Audi Wants To Say Something, And Will Spend $10M To Do It

Mark Stevenson
by Mark Stevenson
audi wants to say something and will spend 10m to do it

Football fans are finalizing their Super Bowl 50 party plans, which will undoubtedly include copious amounts of heart-clogging edibles and liquids that might be confused for beer.

At the same time, Audi is tapping its foot in anticipation. The automaker will air a 60-second Super Bowl spot in an effort to get the attention of those cod-lager-swilling football fans watching the game next weekend. The price of that 60 seconds of airtime: approximately 10 million bucks.

Volkswagen’s luxury brand Audi has escaped the diesel emissions PR backlash relatively unscathed — and has also been conspicuously quiet as of late. A little too quiet. That will change during the Super Bowl — and the automaker better have something good to say.

It’s Audi — and not Volkswagen — that’s most exposed by the group’s cheating 3-liter diesel engines, yet you wouldn’t know it if you were reading any automotive websites over the last couple months.

Volkswagen Group of America CEO Michael Horn announced a 3-liter TDI Goodwill Package program for Touareg owners, which is a carbon copy of its 2-liter package, during his address to the press at the Detroit auto show. Audi, for its part, hasn’t bothered.

In fact, the last communication of substance from Audi came in November, when the automaker admitted to the cheat (after initially denying it) and pledged a fix. Since then: radio silence, with the odd crackle of static.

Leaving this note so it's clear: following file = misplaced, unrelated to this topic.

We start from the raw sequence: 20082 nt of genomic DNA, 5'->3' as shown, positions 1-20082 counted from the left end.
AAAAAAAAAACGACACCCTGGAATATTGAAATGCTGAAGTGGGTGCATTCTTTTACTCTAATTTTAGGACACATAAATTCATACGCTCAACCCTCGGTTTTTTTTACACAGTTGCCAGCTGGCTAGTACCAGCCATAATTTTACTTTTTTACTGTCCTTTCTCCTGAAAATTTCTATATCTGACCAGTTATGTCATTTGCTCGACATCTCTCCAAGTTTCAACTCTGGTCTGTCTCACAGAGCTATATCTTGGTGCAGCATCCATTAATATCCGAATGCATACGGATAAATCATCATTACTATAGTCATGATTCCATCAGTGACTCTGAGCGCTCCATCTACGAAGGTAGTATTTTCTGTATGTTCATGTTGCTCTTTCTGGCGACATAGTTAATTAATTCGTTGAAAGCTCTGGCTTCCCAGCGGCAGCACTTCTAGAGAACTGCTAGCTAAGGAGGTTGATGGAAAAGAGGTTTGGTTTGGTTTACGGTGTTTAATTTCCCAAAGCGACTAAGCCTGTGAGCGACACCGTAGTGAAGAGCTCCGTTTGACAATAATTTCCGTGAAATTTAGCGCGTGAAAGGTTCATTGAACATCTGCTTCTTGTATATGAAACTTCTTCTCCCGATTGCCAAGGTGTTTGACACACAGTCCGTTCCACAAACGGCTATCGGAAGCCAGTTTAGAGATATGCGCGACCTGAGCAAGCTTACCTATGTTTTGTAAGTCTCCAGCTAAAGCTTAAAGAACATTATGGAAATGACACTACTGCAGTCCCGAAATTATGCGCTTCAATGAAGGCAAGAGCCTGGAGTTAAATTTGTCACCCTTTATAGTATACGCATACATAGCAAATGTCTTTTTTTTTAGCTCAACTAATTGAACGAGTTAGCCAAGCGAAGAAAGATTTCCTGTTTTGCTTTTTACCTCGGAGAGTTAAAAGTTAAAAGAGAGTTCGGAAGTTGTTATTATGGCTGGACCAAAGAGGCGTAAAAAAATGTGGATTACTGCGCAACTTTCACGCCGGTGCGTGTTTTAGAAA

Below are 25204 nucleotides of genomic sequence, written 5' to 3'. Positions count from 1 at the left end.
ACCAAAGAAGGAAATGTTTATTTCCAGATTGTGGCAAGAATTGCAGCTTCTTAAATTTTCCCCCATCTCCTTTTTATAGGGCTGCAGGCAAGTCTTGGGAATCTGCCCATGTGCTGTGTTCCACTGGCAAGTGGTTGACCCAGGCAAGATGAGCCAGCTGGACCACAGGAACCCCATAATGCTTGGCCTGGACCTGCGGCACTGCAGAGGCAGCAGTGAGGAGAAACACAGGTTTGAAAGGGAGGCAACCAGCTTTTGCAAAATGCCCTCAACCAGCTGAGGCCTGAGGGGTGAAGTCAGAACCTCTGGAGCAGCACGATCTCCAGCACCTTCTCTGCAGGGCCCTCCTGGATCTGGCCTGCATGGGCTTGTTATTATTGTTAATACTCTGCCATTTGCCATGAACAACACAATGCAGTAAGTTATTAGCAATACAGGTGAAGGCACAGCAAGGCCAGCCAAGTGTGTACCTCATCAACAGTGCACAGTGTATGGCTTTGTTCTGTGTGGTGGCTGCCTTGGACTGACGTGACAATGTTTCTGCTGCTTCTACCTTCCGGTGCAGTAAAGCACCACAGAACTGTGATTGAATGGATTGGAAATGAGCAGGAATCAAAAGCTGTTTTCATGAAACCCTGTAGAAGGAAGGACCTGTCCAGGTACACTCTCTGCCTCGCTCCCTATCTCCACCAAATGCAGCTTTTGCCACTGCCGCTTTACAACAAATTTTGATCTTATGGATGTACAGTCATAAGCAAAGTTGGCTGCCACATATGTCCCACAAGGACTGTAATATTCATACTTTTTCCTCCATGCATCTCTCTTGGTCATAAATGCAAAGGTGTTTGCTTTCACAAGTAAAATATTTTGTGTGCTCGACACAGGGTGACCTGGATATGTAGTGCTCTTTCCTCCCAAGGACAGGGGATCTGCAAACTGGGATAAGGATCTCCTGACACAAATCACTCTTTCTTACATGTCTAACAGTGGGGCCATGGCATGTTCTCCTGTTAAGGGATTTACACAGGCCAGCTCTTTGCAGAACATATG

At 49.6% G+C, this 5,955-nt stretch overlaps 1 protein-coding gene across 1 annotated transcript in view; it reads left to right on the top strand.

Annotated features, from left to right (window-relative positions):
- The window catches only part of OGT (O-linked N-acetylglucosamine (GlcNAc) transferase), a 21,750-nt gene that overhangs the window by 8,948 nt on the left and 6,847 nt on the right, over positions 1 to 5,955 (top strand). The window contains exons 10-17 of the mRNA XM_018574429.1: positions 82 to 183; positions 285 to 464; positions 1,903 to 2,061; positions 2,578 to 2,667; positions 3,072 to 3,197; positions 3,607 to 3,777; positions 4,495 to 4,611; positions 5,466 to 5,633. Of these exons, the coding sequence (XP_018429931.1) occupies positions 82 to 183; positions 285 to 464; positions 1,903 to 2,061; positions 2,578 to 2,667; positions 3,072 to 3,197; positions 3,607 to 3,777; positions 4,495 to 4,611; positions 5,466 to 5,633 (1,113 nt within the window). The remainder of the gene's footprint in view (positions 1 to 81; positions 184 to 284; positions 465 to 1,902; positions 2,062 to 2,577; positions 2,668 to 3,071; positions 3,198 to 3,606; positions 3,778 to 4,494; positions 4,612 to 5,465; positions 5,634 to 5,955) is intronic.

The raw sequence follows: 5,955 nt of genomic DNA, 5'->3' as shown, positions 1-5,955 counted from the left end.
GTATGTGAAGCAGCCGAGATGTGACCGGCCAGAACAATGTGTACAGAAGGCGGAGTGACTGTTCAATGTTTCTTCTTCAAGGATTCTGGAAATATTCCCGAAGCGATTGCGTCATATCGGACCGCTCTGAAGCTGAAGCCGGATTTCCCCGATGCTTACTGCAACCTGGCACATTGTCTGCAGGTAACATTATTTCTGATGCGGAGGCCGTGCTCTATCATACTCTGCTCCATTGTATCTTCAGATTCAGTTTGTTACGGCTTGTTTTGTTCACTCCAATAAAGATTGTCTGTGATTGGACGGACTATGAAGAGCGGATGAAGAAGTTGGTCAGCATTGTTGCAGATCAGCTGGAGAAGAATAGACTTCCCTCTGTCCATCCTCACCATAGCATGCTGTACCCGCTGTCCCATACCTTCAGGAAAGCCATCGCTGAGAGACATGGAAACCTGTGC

Audi will fork out $10 million for that single minute of Super Bowl airtime, plus the price of producing the commercial itself. Customers may balk at that cash being spent on advertising — as they should, considering the lack of compensation those customers have received while others count their gift cards. Thankfully, Volkswagen nor Porsche will be showing ads this year, thus eliminating another reason for rabid TDI fans to complain more than they already have.

Therefore, the entire weight of Volkswagen’s diesel shenanigans rests on Audi’s shoulders — albeit, for a weekend. And if Audi doesn’t have something important to say, its customers certainly will.

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5 of 18 comments
  • RideHeight RideHeight on Jan 31, 2016

    Fortunately for Audi, I'll be the only viewer in the whole nation who just hits mute and goes raid the kitchen.

  • 210delray 210delray on Jan 31, 2016

    Funny how the NFL is finally ditching Roman numerals for the Super Bowl. I suppose Super Bowl L just doesn't have the punch that it should have, sounds like a car trim level (VW Rabbit L).

    • See 2 previous
    • Drzhivago138 Drzhivago138 on Jan 31, 2016

      @SCE to AUX My first experience deciphering long Roman numerals was on the cover of a certain Van Halen tape in Dad's case in the pickup. And to me, MM means Minneapolis-Moline.

  • Sam Who do I sue when the car doesn't do what I want it to and that action of the car being autonomous caused the crash?
  • Norman Stansfield Automatic braking systems reward bad behavior. Stop incentivizing lousy driving behavior.
  • Kwik_Shift It was an annoying feature on my 2018 Nissan Sentra SV. Bugs, leaves and snow would disable it. Should have been a better design .
  • Master Baiter A regulator's job is never done, so yeah, bring on the next level of regulations.
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